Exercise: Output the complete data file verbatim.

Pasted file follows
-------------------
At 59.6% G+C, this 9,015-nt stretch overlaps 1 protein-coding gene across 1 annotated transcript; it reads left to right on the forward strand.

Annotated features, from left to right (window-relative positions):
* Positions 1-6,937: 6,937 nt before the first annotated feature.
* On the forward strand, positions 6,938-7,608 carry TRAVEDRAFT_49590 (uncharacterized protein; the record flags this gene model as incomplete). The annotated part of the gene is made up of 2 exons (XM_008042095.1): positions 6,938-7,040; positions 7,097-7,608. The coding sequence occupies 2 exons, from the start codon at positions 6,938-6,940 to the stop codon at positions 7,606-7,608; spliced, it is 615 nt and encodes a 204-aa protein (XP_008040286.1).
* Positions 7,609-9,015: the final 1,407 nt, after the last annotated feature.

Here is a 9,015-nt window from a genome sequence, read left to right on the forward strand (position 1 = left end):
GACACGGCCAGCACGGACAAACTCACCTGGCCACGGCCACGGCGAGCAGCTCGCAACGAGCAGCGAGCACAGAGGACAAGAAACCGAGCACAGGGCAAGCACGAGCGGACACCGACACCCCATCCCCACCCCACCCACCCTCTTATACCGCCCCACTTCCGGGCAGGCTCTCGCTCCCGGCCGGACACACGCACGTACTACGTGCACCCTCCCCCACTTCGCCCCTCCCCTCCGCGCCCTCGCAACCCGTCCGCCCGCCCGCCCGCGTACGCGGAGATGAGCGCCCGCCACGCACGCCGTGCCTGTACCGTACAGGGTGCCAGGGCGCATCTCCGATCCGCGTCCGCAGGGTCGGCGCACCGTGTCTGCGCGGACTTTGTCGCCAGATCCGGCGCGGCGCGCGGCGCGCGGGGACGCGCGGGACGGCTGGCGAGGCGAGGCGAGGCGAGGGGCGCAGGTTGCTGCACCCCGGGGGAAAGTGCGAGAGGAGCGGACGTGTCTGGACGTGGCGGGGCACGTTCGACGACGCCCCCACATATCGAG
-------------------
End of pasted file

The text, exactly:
At 59.6% G+C, this 9,015-nt stretch overlaps 1 protein-coding gene across 1 annotated transcript; it reads left to right on the forward strand.

Annotated features, from left to right (window-relative positions):
* Positions 1-6,937: 6,937 nt before the first annotated feature.
* On the forward strand, positions 6,938-7,608 carry TRAVEDRAFT_49590 (uncharacterized protein; the record flags this gene model as incomplete). The annotated part of the gene is made up of 2 exons (XM_008042095.1): positions 6,938-7,040; positions 7,097-7,608. The coding sequence occupies 2 exons, from the start codon at positions 6,938-6,940 to the stop codon at positions 7,606-7,608; spliced, it is 615 nt and encodes a 204-aa protein (XP_008040286.1).
* Positions 7,609-9,015: the final 1,407 nt, after the last annotated feature.

Here is a 9,015-nt window from a genome sequence, read left to right on the forward strand (position 1 = left end):
GACACGGCCAGCACGGACAAACTCACCTGGCCACGGCCACGGCGAGCAGCTCGCAACGAGCAGCGAGCACAGAGGACAAGAAACCGAGCACAGGGCAAGCACGAGCGGACACCGACACCCCATCCCCACCCCACCCACCCTCTTATACCGCCCCACTTCCGGGCAGGCTCTCGCTCCCGGCCGGACACACGCACGTACTACGTGCACCCTCCCCCACTTCGCCCCTCCCCTCCGCGCCCTCGCAACCCGTCCGCCCGCCCGCCCGCGTACGCGGAGATGAGCGCCCGCCACGCACGCCGTGCCTGTACCGTACAGGGTGCCAGGGCGCATCTCCGATCCGCGTCCGCAGGGTCGGCGCACCGTGTCTGCGCGGACTTTGTCGCCAGATCCGGCGCGGCGCGCGGCGCGCGGGGACGCGCGGGACGGCTGGCGAGGCGAGGCGAGGCGAGGGGCGCAGGTTGCTGCACCCCGGGGGAAAGTGCGAGAGGAGCGGACGTGTCTGGACGTGGCGGGGCACGTTCGACGACGCCCCCACATATCGAG